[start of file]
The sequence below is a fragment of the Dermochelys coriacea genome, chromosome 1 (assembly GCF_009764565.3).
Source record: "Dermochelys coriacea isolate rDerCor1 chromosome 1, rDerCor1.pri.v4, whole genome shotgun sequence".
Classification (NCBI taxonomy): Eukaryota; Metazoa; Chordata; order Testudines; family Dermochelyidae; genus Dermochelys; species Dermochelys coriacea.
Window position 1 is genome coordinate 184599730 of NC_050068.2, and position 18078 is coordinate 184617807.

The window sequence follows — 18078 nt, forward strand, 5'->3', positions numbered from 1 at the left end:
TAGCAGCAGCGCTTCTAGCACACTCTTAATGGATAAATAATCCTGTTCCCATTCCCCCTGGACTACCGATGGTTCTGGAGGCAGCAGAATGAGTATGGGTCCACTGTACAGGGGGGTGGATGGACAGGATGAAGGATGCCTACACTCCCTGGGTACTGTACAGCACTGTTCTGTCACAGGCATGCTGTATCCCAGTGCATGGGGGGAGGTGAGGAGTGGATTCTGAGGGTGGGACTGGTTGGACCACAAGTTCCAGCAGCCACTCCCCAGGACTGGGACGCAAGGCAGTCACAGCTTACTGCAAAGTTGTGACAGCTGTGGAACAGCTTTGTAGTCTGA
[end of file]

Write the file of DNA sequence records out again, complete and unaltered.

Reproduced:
The sequence below is a fragment of the Dermochelys coriacea genome, chromosome 1 (assembly GCF_009764565.3).
Source record: "Dermochelys coriacea isolate rDerCor1 chromosome 1, rDerCor1.pri.v4, whole genome shotgun sequence".
Classification (NCBI taxonomy): Eukaryota; Metazoa; Chordata; order Testudines; family Dermochelyidae; genus Dermochelys; species Dermochelys coriacea.
Window position 1 is genome coordinate 184599730 of NC_050068.2, and position 18078 is coordinate 184617807.

The window sequence follows — 18078 nt, forward strand, 5'->3', positions numbered from 1 at the left end:
TAGCAGCAGCGCTTCTAGCACACTCTTAATGGATAAATAATCCTGTTCCCATTCCCCCTGGACTACCGATGGTTCTGGAGGCAGCAGAATGAGTATGGGTCCACTGTACAGGGGGGTGGATGGACAGGATGAAGGATGCCTACACTCCCTGGGTACTGTACAGCACTGTTCTGTCACAGGCATGCTGTATCCCAGTGCATGGGGGGAGGTGAGGAGTGGATTCTGAGGGTGGGACTGGTTGGACCACAAGTTCCAGCAGCCACTCCCCAGGACTGGGACGCAAGGCAGTCACAGCTTACTGCAAAGTTGTGACAGCTGTGGAACAGCTTTGTAGTCTGA